2 'Gutenberg!' actors make a frenzied, fun impression
Johannes Gutenberg built his first printing press in 1450, and if he'd seen the irresistibly ridiculous Gutenberg! The Musical!, we might still be reading handwritten scrolls - forget about online media.
Johannes Gutenberg built his first printing press in 1450, and if he'd seen the irresistibly ridiculous
Gutenberg! The Musical!
, we might still be reading handwritten scrolls - forget about online media.
Gutenberg! began theatrical life as a one-act by Scott Brown and Anthony King, workshopped by the Upright Citizens Brigade. The two-act version, starring the authors, premiered in London in 2006, then went on to an Off-Broadway run. A frenzied exercise that demands two actors with precise comedic timing and a game musician to accompany them, it has all that in the show that opened Saturday at Souderton's Montgomery Theater, where two of the region's busiest players - Tony Braithwaite and Steve Pacek - would have chewed the scenery if there had been any.
There wasn't, except for a curtain, scant furniture, and unadorned side-stage entrances, which makes Gutenberg! enticing for theater companies: The cast is small. The budget is, too, but get the right people and the payoff is huge.
And it's even bigger this time, because Gutenberg! is a coproduction; after the Montgomery Theater run ends next month, it moves down Route 309 to Act II Playhouse in Ambler, which is sharing the costs.
Braithwaite is Act II's new artistic director, and Pacek is associate artistic director of Center City's 11th Hour Theatre Company. They're dazzling in their roles as creators pitching their new musical about Gutenberg, giving us a rundown of the show, singing its songs and playing all its parts, aided by hats that label everything from the characters to rats scurrying on the floor.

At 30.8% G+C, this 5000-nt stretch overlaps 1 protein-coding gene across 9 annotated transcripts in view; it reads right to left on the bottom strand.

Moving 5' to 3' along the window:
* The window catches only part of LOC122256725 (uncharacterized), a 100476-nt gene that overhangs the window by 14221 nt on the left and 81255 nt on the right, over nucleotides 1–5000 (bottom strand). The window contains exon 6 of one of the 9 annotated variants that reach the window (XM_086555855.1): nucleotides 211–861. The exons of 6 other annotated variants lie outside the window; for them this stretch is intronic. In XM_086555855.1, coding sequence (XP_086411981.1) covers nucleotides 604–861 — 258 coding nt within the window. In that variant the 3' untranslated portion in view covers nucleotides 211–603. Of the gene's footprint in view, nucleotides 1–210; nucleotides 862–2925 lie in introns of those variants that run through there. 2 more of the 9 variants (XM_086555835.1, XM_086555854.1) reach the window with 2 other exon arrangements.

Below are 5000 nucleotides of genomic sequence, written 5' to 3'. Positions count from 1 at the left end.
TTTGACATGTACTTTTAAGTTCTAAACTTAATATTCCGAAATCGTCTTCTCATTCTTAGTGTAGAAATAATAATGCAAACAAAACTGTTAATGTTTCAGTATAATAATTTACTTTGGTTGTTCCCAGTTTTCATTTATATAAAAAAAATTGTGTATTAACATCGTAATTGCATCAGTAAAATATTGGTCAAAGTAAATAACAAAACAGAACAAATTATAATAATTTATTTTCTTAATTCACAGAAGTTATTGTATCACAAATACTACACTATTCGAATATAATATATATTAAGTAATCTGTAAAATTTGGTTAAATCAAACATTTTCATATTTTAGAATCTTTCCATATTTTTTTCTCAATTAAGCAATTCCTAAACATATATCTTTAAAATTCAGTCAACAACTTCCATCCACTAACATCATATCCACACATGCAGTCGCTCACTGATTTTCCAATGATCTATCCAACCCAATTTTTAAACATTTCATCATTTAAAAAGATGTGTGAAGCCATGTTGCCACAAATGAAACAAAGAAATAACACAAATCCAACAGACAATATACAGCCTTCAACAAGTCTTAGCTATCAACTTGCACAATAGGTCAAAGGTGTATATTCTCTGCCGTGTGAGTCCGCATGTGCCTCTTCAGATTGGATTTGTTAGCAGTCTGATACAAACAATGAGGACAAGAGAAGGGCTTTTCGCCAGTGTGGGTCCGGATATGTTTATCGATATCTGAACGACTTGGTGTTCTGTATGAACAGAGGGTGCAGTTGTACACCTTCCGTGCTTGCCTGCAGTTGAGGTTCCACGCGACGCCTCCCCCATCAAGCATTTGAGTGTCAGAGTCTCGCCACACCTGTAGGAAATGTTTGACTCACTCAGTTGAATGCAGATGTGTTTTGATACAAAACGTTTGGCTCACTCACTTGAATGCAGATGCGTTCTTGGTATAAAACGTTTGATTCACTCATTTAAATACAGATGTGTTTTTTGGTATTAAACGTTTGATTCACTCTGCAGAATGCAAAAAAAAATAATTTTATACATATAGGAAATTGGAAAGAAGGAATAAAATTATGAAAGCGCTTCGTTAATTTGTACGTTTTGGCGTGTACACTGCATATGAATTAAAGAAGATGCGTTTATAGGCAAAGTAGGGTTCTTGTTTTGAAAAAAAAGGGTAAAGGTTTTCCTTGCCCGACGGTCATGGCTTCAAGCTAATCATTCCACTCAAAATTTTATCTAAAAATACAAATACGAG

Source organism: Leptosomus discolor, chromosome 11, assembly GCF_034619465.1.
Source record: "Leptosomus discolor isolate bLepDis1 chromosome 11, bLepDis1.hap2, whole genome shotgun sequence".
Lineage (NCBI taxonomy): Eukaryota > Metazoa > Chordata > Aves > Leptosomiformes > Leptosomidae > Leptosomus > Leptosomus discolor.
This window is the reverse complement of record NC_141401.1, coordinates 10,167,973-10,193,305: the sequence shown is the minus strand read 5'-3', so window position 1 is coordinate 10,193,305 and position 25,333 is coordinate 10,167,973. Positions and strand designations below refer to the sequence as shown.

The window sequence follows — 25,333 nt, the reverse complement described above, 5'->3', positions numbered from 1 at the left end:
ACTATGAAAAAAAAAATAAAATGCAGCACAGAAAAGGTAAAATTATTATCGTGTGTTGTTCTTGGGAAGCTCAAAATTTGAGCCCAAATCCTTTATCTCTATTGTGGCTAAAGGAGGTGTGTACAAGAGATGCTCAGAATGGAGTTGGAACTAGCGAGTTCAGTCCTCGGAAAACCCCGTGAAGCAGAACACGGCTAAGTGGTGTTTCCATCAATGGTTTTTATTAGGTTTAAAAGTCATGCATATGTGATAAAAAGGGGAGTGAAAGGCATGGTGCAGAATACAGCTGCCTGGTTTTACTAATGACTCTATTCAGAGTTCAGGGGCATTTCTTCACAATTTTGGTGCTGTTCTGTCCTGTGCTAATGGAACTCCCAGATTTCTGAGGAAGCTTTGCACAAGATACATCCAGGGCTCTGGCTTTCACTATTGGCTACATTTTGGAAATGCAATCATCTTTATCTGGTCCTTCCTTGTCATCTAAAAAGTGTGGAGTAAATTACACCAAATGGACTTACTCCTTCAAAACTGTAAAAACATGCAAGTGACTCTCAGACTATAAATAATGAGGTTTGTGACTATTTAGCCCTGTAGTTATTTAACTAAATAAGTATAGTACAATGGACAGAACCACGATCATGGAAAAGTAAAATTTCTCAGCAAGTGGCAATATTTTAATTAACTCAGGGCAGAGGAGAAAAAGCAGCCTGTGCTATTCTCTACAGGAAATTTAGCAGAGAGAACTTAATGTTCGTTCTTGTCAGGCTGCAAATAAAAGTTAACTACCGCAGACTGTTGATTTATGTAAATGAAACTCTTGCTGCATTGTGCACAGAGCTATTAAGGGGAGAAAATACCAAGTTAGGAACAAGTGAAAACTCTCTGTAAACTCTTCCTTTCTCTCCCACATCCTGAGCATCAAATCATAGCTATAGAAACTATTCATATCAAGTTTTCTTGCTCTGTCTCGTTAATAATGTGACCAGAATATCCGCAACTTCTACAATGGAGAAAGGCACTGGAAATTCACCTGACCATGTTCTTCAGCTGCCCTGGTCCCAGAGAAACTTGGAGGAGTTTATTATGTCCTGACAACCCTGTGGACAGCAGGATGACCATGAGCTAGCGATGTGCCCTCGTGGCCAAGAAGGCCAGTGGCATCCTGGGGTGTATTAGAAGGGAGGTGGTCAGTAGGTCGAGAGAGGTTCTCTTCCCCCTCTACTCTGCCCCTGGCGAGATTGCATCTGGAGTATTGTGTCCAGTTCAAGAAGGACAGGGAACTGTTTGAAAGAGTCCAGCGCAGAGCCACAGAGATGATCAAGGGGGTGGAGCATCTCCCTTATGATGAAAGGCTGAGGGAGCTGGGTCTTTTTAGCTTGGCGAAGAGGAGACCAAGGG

These guys are especially interested in all the Broadway producers in the audience - they may be sitting beside you, we're told. Braithwaite and Pacek are joined in the madcappery by the excellent Sonny Leo on keyboard, playing the part of an unsympathetic accompanist.
We know next to nothing about Gutenberg's life, so the show is "historical fiction - it's fiction that's true!" Pacek tells us. In their show, the guys offer a Gutenberg who invents the printing press in Germany not just to lower the illiteracy rate but because there's nothing around to read. He falls in love with his assistant, Helvetica; consorts with town drunks; is the intended victim of a mad monk; and rails against a character labeled Anti-Semitic Flowergirl, who is supposed to give this fake musical some weight but seems quite unnecessary to the musical we're actually watching.
Tom Quinn, Montgomery's artistic director, gives Gutenberg! an inventive and active staging; the two guys seem to be still for perhaps five minutes of the show's two acts. The rest of the time, they're not just switching characters, they're trying to convince us they've created great theater.
The truth is, for all its silliness, Gutenberg! is fine, with charming songs and a fun story - and, in this production, two crafty actors who've meticulously plotted every move to appear as though they've simply been let loose on a stage.
Gutenberg! The Musical!
Through Oct. 6 at Montgomery Theater, 124 N. Main St., Souderton. Tickets: $25-$37. Information: 215-723-9984 or www.montgomerytheater.org. From Oct. 9 through Nov. 4, the show will run at Act II Playhouse, 56 E. Butler Ave., Ambler.EndText